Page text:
A typical day at Heal Paradise starts with the blare of the alarm at 5:30am. This is followed by a quiet doze until the next, more insistent, blare at 5:45am.
After hurriedly fitting 20 minutes of getting ready into 10 minutes, we stumble downstairs to join the students for morning yoga. Stretching ourselves awake as the sun rises.
After yoga, we head downstairs for a cup of ragi malt; a hot drink with a smoothie consistency and an almost-Weetabixy taste. It is made from ragi flour and milk. It is rich in calcium and fibre, whilst being low in saturated fat. Despite these added health benefits, it’s delicious! Most importantly, it’s a firm favourite with the children.
The cooler early mornings are the best time for a walk. Katherine and I stroll along the track to the small village of Thotapalli and back, enjoying the sites of paddy fields and grazing buffalos. The 15 minute round trip is not lengthy, but by this time the sun has risen higher. The red and green hues of the hilly terrain that surrounds Heal Paradise become more vibrant in the sun’s blaze. And we cool climate dwellers are happy to retreat back into the cool shadows of the dorm.
We join the children and staff in the dining hall at 8am. The children line up patiently with their silver trays, then wolf down their breakfast (and maybe some seconds), before racing off to their first lessons of the day.
The school congregates at 9:15am for assembly. A brief affair, starting with the singing of Jana Gana Mana (the Indian national anthem), followed by announcements and news updates, the daily recital of the Heal Paradise pledge, and culminating in the singing of a hymn.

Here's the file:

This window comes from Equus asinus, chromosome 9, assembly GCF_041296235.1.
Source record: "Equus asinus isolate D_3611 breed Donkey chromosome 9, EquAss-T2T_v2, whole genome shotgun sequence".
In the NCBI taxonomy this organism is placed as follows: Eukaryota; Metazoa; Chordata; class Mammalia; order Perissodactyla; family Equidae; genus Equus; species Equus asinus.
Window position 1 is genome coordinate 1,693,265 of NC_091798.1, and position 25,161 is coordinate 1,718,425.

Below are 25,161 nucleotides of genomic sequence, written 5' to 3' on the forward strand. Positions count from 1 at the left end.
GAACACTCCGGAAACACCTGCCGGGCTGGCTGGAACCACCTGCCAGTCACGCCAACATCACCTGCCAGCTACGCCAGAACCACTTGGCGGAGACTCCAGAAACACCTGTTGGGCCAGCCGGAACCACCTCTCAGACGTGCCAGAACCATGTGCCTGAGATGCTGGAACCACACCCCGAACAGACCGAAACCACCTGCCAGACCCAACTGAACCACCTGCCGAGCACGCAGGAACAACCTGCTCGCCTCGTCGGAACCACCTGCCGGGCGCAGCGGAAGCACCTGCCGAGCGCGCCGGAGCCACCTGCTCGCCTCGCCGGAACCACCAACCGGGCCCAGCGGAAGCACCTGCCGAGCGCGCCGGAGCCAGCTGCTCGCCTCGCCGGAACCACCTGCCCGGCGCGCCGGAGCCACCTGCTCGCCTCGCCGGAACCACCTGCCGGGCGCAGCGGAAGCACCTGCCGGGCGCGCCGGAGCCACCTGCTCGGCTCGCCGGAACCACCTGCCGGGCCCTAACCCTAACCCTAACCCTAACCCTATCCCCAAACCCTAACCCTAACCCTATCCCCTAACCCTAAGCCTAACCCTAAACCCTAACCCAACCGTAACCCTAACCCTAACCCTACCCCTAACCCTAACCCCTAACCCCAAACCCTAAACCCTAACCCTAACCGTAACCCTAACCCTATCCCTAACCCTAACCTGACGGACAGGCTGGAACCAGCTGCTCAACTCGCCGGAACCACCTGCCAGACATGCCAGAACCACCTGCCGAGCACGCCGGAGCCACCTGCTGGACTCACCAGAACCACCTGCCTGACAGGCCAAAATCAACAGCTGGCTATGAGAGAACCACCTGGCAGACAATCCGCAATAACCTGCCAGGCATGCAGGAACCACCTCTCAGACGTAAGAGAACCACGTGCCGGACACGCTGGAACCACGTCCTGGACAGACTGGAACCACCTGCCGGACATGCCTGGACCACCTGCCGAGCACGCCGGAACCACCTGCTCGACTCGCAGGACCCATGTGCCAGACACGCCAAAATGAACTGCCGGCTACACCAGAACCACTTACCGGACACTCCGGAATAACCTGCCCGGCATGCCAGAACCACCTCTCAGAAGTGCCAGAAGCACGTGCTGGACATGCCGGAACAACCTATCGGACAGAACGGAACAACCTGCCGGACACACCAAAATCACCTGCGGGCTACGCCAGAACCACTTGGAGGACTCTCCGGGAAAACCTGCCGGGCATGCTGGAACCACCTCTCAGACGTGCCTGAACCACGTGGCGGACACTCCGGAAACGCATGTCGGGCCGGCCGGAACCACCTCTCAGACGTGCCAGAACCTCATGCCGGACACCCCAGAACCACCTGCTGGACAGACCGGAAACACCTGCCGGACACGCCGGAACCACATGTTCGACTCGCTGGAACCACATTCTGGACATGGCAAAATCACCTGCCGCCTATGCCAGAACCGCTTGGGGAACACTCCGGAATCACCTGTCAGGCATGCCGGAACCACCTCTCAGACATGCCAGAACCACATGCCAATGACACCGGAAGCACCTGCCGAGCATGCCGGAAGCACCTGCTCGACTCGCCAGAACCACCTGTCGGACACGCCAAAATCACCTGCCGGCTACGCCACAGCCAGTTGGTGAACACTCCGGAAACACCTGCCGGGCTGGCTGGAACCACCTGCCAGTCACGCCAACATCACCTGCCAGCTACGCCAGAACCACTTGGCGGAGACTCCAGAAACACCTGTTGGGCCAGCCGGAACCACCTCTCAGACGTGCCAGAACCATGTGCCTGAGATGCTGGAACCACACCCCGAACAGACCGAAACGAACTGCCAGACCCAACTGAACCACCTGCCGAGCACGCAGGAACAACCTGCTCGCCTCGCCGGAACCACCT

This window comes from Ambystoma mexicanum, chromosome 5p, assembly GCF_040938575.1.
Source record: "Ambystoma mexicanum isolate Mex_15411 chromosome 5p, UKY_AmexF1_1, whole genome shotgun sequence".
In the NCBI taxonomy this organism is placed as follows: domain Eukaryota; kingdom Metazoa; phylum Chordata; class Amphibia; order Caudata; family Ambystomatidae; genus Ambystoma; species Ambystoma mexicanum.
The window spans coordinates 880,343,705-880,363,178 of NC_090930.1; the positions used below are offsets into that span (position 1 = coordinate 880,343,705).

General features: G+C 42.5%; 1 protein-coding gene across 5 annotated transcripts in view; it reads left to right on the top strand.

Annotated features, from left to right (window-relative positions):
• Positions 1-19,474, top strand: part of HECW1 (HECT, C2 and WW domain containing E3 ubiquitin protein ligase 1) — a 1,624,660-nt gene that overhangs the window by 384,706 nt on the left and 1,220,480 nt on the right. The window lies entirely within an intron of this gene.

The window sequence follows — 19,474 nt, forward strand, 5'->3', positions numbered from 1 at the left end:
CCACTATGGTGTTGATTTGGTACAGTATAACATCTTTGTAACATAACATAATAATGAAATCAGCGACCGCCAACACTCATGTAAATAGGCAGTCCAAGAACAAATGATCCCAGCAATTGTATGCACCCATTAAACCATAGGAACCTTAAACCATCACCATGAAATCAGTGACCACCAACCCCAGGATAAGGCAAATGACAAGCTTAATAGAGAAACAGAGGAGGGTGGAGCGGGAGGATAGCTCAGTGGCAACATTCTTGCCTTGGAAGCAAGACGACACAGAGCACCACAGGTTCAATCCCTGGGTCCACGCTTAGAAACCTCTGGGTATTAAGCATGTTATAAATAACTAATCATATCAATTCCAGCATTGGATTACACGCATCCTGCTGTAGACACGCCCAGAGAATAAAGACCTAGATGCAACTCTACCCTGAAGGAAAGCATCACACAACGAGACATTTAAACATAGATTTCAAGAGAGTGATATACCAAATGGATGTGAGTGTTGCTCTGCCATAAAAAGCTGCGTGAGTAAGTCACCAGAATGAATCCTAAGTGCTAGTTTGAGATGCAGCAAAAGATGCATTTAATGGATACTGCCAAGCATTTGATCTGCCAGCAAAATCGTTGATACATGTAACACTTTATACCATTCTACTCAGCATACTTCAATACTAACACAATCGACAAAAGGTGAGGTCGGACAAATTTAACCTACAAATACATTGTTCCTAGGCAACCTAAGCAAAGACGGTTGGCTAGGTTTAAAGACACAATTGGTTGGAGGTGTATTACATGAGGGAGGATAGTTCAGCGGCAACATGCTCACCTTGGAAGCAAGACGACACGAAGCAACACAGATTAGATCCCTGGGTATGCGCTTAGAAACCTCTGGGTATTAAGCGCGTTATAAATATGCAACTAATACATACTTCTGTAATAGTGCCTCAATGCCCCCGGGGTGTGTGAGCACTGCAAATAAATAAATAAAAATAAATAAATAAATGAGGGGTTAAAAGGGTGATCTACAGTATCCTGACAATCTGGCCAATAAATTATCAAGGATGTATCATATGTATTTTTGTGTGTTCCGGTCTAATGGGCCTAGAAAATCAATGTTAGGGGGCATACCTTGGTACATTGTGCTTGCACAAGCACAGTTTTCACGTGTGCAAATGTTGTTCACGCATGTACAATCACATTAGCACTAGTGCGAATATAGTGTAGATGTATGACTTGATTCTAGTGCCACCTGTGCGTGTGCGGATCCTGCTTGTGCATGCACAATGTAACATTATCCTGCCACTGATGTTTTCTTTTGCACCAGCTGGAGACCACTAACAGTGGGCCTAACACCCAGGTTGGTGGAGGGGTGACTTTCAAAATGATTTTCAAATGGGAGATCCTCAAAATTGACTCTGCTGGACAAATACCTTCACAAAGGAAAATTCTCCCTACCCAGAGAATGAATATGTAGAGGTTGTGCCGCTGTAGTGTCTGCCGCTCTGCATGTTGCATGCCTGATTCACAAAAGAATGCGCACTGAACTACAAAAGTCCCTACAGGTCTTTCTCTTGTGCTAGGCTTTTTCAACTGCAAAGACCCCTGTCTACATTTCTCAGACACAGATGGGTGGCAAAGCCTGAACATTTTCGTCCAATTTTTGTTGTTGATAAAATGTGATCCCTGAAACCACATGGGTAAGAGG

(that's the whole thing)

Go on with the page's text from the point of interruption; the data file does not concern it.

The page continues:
The school day passes in a blur of classes, break bells and lunch.
At 4pm, the rushing around pauses and the school gathers in one of the school’s open air auditorium areas for snack time. On this occasion, one of the teachers, Syam, has been persuaded to put on an impromptu comedy showcase and is doing various impressions much to the delight of the students.
In the early evening the school divides. The younger children head to the playing field for some games. The older students continue with their studies. The atmosphere is more relaxed, and we wander between classes, chatting as we go.
The students tend to be more reflective at this time. They enjoy asking about our daily lives and families. They love to learn about different cultures and their customs. However, they always seem vaguely bemused that we cannot offer them a cultural tapestry as rich as theirs. They seem particularly baffled by our lack of traditional British dances. Their expectant faces make me wonder if I should have learnt some Morris dancing, or even an Irish jig, at some point in my life. But Heal students are more than graceful, and they accept our meagre offering of the Macarena as if it were a Foxtrot.
The few hours before dinner are reserved for bathing, chores and homework. We tend to make ourselves scarce to avoid distracting the students from their studies, and making extra work for the ever-patient housemothers supervising them.
At 8pm, it is time for dinner. The dining hall is alive with chatter and the aroma of delicious food. The PE teacher – lovingly referred to as PET by the students – is on the lookout, ready to blow his whistle at any student tomfoolery he witnesses. The blasts of the whistle echo round the large room. The noise is strikingly similar to primary school swimming lessons.